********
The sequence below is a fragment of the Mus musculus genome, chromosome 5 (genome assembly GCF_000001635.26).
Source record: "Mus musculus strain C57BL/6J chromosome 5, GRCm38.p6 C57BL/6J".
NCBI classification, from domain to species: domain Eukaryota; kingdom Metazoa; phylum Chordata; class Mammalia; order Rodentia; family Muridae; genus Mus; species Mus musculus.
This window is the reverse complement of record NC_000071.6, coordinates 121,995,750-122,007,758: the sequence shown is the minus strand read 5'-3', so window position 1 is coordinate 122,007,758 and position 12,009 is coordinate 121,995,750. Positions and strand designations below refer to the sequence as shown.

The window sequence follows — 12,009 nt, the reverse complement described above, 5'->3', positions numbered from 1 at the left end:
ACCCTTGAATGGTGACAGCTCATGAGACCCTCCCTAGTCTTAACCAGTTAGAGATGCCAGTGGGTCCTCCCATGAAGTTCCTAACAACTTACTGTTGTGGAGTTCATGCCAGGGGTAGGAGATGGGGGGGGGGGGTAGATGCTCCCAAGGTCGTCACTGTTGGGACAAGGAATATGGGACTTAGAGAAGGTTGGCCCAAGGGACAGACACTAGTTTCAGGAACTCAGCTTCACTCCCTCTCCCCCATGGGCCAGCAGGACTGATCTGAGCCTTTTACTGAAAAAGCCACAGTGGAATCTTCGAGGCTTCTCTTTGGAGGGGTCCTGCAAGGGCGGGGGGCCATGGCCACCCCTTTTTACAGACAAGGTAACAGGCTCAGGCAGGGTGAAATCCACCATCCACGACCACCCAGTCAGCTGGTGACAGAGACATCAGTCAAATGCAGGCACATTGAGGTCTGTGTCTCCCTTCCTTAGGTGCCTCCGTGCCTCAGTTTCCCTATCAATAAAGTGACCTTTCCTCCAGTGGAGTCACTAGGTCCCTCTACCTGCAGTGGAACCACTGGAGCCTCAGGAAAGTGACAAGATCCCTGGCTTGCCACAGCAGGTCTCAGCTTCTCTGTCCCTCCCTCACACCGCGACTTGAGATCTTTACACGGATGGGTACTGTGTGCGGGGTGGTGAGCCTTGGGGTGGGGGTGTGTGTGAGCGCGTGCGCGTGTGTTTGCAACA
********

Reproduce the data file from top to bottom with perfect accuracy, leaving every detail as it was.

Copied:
The sequence below is a fragment of the Mus musculus genome, chromosome 5 (genome assembly GCF_000001635.26).
Source record: "Mus musculus strain C57BL/6J chromosome 5, GRCm38.p6 C57BL/6J".
NCBI classification, from domain to species: domain Eukaryota; kingdom Metazoa; phylum Chordata; class Mammalia; order Rodentia; family Muridae; genus Mus; species Mus musculus.
This window is the reverse complement of record NC_000071.6, coordinates 121,995,750-122,007,758: the sequence shown is the minus strand read 5'-3', so window position 1 is coordinate 122,007,758 and position 12,009 is coordinate 121,995,750. Positions and strand designations below refer to the sequence as shown.

The window sequence follows — 12,009 nt, the reverse complement described above, 5'->3', positions numbered from 1 at the left end:
ACCCTTGAATGGTGACAGCTCATGAGACCCTCCCTAGTCTTAACCAGTTAGAGATGCCAGTGGGTCCTCCCATGAAGTTCCTAACAACTTACTGTTGTGGAGTTCATGCCAGGGGTAGGAGATGGGGGGGGGGGGTAGATGCTCCCAAGGTCGTCACTGTTGGGACAAGGAATATGGGACTTAGAGAAGGTTGGCCCAAGGGACAGACACTAGTTTCAGGAACTCAGCTTCACTCCCTCTCCCCCATGGGCCAGCAGGACTGATCTGAGCCTTTTACTGAAAAAGCCACAGTGGAATCTTCGAGGCTTCTCTTTGGAGGGGTCCTGCAAGGGCGGGGGGCCATGGCCACCCCTTTTTACAGACAAGGTAACAGGCTCAGGCAGGGTGAAATCCACCATCCACGACCACCCAGTCAGCTGGTGACAGAGACATCAGTCAAATGCAGGCACATTGAGGTCTGTGTCTCCCTTCCTTAGGTGCCTCCGTGCCTCAGTTTCCCTATCAATAAAGTGACCTTTCCTCCAGTGGAGTCACTAGGTCCCTCTACCTGCAGTGGAACCACTGGAGCCTCAGGAAAGTGACAAGATCCCTGGCTTGCCACAGCAGGTCTCAGCTTCTCTGTCCCTCCCTCACACCGCGACTTGAGATCTTTACACGGATGGGTACTGTGTGCGGGGTGGTGAGCCTTGGGGTGGGGGTGTGTGTGAGCGCGTGCGCGTGTGTTTGCAACA